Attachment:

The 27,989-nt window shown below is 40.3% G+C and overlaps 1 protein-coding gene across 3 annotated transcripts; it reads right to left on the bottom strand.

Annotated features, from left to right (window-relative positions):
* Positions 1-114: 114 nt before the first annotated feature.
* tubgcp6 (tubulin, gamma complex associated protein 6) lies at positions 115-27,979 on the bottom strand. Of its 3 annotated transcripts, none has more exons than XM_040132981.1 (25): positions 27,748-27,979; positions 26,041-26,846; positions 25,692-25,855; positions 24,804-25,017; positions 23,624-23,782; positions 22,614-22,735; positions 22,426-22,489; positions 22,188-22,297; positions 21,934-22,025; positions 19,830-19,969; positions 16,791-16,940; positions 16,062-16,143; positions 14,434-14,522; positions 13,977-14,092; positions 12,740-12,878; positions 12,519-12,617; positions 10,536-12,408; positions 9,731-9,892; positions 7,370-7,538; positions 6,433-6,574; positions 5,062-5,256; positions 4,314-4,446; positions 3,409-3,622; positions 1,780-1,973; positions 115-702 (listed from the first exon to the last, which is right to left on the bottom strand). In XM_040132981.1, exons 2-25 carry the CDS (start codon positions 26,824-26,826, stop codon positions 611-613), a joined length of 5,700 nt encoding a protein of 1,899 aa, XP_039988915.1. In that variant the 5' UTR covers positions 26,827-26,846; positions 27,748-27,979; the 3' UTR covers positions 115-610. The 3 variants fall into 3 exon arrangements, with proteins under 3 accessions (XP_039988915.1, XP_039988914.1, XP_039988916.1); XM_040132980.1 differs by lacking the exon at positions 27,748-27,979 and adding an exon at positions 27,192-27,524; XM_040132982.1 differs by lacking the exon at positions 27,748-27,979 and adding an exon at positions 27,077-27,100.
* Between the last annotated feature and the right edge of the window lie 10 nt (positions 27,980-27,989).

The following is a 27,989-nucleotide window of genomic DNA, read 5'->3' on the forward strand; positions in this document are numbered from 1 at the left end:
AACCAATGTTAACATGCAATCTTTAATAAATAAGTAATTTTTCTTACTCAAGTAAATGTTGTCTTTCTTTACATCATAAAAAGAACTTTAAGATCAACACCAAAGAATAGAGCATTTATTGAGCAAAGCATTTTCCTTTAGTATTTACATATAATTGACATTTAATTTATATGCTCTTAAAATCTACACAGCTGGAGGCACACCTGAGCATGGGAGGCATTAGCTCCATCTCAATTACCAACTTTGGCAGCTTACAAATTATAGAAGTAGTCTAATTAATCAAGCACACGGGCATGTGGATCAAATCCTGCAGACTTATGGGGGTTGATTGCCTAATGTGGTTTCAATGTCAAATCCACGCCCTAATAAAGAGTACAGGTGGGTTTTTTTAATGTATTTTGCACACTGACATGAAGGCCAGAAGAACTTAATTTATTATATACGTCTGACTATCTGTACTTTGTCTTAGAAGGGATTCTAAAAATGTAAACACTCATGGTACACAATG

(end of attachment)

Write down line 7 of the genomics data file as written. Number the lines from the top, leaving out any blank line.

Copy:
AACCAATGTTAACATGCAATCTTTAATAAATAAGTAATTTTTCTTACTCAAGTAAATGTTGTCTTTCTTTACATCATAAAAAGAACTTTAAGATCAACACCAAAGAATAGAGCATTTATTGAGCAAAGCATTTTCCTTTAGTATTTACATATAATTGACATTTAATTTATATGCTCTTAAAATCTACACAGCTGGAGGCACACCTGAGCATGGGAGGCATTAGCTCCATCTCAATTACCAACTTTGGCAGCTTACAAATTATAGAAGTAGTCTAATTAATCAAGCACACGGGCATGTGGATCAAATCCTGCAGACTTATGGGGGTTGATTGCCTAATGTGGTTTCAATGTCAAATCCACGCCCTAATAAAGAGTACAGGTGGGTTTTTTTAATGTATTTTGCACACTGACATGAAGGCCAGAAGAACTTAATTTATTATATACGTCTGACTATCTGTACTTTGTCTTAGAAGGGATTCTAAAAATGTAAACACTCATGGTACACAATG